Tom

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All I know is that I catch lots of big bass on what many like to call "structure on structure". 

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What is a "POWER" fisher...I hope my skills aren't "weak" :P

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36 minutes ago, MikeWright said:

What is a "POWER" fisher...I hope my skills aren't "weak" :P

Imagine this guy with a fishing rod. That is a "Power" fisher.

 

images (28).jpg

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I could picture him pulling a 100# cat out of a hole, it getting away...and him saying....I'll be back

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:laughing3::clown:

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3 hours ago, WRB said:

Algae is sometimes called moss or snot grass, aquatic vegetation is lumped under grass or weeds and sometimes referred to as slop. Ever region has it's own terminology or slang, it's no different than variations of the English/American language.

Tom

True, however when one refers to algae as moss, it is not actual moss.

 

 

Screenshot_20160926-001609.png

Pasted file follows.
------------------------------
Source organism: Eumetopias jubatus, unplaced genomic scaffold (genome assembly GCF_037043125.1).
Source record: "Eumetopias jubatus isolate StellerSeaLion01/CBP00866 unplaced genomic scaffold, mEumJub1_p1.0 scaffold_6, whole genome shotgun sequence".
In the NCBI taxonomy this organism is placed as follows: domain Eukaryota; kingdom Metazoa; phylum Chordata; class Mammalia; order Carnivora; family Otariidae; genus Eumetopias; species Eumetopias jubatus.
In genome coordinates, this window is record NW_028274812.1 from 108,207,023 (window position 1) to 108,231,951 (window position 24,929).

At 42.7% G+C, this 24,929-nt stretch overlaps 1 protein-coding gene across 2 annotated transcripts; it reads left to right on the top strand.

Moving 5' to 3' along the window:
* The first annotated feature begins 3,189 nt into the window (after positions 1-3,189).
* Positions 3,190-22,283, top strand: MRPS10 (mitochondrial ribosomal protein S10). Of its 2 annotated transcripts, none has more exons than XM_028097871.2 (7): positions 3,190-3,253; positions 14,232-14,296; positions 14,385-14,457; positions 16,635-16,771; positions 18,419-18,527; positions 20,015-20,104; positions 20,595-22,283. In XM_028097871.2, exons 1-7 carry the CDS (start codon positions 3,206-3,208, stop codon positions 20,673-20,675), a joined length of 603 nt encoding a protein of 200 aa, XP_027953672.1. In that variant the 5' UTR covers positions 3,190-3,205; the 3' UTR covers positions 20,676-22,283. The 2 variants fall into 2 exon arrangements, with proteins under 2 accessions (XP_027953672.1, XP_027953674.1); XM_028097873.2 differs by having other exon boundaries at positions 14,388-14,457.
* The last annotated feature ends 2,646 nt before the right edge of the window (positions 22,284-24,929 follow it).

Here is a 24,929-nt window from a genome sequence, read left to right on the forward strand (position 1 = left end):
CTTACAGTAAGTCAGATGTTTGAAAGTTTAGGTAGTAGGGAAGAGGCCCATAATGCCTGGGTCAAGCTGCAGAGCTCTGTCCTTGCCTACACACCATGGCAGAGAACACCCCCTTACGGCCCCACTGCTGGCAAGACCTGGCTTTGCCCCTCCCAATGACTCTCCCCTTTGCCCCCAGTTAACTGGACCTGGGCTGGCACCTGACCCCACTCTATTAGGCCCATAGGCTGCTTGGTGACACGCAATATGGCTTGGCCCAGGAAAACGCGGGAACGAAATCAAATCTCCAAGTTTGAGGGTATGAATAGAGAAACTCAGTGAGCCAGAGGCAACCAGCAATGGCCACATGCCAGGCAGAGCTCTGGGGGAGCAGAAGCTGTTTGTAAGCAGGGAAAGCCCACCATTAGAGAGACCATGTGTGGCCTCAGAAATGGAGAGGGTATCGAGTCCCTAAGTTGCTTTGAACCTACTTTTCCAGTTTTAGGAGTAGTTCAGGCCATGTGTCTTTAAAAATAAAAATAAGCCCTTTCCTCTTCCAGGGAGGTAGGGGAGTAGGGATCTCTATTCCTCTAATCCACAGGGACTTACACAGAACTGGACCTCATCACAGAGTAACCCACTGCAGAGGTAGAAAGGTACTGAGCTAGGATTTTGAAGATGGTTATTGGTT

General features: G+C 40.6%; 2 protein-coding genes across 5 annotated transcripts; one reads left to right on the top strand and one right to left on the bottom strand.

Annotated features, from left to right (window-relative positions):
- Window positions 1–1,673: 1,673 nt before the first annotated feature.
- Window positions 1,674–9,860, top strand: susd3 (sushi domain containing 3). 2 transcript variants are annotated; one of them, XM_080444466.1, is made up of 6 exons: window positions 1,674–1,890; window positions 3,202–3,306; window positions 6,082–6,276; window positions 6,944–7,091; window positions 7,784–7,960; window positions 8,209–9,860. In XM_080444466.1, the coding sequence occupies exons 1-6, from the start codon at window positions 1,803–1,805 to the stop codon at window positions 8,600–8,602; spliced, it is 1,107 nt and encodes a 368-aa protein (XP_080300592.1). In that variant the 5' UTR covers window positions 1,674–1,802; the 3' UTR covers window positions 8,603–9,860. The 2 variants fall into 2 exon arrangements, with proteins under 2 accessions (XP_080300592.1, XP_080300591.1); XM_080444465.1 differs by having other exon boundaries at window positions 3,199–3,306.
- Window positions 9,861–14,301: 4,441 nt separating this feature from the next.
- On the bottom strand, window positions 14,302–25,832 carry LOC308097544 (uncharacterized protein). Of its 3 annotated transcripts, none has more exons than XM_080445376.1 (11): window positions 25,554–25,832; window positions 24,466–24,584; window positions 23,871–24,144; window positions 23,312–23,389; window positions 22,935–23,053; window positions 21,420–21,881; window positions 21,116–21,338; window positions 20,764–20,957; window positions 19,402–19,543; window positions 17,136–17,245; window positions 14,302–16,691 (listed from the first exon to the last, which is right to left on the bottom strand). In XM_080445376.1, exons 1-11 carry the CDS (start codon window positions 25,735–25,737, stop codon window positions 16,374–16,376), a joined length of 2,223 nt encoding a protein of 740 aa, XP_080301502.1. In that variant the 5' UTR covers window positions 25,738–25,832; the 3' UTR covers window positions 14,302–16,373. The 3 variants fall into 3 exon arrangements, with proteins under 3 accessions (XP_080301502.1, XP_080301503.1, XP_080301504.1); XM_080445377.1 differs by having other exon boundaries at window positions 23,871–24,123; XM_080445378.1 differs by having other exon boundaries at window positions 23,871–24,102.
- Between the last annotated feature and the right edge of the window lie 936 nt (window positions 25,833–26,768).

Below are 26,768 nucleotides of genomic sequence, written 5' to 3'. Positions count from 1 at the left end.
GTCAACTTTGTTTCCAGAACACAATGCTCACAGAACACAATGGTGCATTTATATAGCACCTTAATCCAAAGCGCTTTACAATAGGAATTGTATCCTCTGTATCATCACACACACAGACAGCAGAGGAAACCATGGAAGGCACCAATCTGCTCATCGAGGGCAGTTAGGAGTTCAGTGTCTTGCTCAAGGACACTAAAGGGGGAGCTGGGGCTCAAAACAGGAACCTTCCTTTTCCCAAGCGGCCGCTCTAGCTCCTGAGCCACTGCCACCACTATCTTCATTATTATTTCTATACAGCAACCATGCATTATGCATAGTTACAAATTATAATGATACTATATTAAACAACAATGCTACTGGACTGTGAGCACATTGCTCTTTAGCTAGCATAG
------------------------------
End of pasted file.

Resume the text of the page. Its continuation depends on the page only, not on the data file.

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Just now, BiteFiend said:

I respectfully disagree. While used as slang, when one refers to algae as moss, it is not actual moss. 

 

 

Screenshot_20160926-001609.png

Most everyone around here calls algae "moss", including myself. It's not moss, just like a bluegill isn't a perch but a lot of people call them that and it's generally understood by others from that region. It's fisherman terminology, whether technically correct or not, which is the point of the thread. I don't WRB was saying that it actually does grow in the water, just stating why we often hear that term even though it's not technically correct. 

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8 hours ago, WRB said:

Algae is sometimes called moss or snot grass, aquatic vegetation is lumped under grass or weeds and sometimes referred to as slop. Ever region has it's own terminology or slang, it's no different than variations of the English/American language.

Tom

 

4 hours ago, BiteFiend said:

True, however when one refers to algae as moss, it is not actual moss.

 

 

Screenshot_20160926-001609.png

 

4 hours ago, Bluebasser86 said:

Most everyone around here calls algae "moss", including myself. It's not moss, just like a bluegill isn't a perch but a lot of people call them that and it's generally understood by others from that region. It's fisherman terminology, whether technically correct or not, which is the point of the thread. I don't WRB was saying that it actually does grow in the water, just stating why we often hear that term even though it's not technically correct. 

Y'all seeing the problem yet?

It only grows from here! ;)

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4 minutes ago, Catt said:

 

 

Y'all seeing the problem yet?

It only grows from here! ;)